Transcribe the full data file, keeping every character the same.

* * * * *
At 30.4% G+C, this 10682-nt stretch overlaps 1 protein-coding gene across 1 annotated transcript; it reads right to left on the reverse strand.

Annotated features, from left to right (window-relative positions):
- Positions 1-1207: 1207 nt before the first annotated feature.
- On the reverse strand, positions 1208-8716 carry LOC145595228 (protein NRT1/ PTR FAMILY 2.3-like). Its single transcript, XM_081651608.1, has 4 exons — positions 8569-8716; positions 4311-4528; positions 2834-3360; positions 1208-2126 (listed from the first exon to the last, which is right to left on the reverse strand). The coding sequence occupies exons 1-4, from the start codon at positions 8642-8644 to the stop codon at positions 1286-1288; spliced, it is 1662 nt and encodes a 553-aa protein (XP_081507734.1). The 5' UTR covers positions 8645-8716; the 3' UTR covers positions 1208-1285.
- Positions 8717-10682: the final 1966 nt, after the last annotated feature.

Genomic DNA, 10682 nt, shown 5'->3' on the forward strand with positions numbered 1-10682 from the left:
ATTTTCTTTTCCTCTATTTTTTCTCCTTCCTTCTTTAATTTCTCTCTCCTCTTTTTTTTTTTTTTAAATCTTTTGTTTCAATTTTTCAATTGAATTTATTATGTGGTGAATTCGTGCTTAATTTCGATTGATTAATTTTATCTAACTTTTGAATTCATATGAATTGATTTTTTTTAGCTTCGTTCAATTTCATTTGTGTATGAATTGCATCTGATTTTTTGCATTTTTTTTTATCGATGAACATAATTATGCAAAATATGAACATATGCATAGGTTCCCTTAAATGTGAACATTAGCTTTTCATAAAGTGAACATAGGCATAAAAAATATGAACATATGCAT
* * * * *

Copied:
At 30.4% G+C, this 10682-nt stretch overlaps 1 protein-coding gene across 1 annotated transcript; it reads right to left on the reverse strand.

Annotated features, from left to right (window-relative positions):
- Positions 1-1207: 1207 nt before the first annotated feature.
- On the reverse strand, positions 1208-8716 carry LOC145595228 (protein NRT1/ PTR FAMILY 2.3-like). Its single transcript, XM_081651608.1, has 4 exons — positions 8569-8716; positions 4311-4528; positions 2834-3360; positions 1208-2126 (listed from the first exon to the last, which is right to left on the reverse strand). The coding sequence occupies exons 1-4, from the start codon at positions 8642-8644 to the stop codon at positions 1286-1288; spliced, it is 1662 nt and encodes a 553-aa protein (XP_081507734.1). The 5' UTR covers positions 8645-8716; the 3' UTR covers positions 1208-1285.
- Positions 8717-10682: the final 1966 nt, after the last annotated feature.

Genomic DNA, 10682 nt, shown 5'->3' on the forward strand with positions numbered 1-10682 from the left:
ATTTTCTTTTCCTCTATTTTTTCTCCTTCCTTCTTTAATTTCTCTCTCCTCTTTTTTTTTTTTTTAAATCTTTTGTTTCAATTTTTCAATTGAATTTATTATGTGGTGAATTCGTGCTTAATTTCGATTGATTAATTTTATCTAACTTTTGAATTCATATGAATTGATTTTTTTTAGCTTCGTTCAATTTCATTTGTGTATGAATTGCATCTGATTTTTTGCATTTTTTTTTATCGATGAACATAATTATGCAAAATATGAACATATGCATAGGTTCCCTTAAATGTGAACATTAGCTTTTCATAAAGTGAACATAGGCATAAAAAATATGAACATATGCAT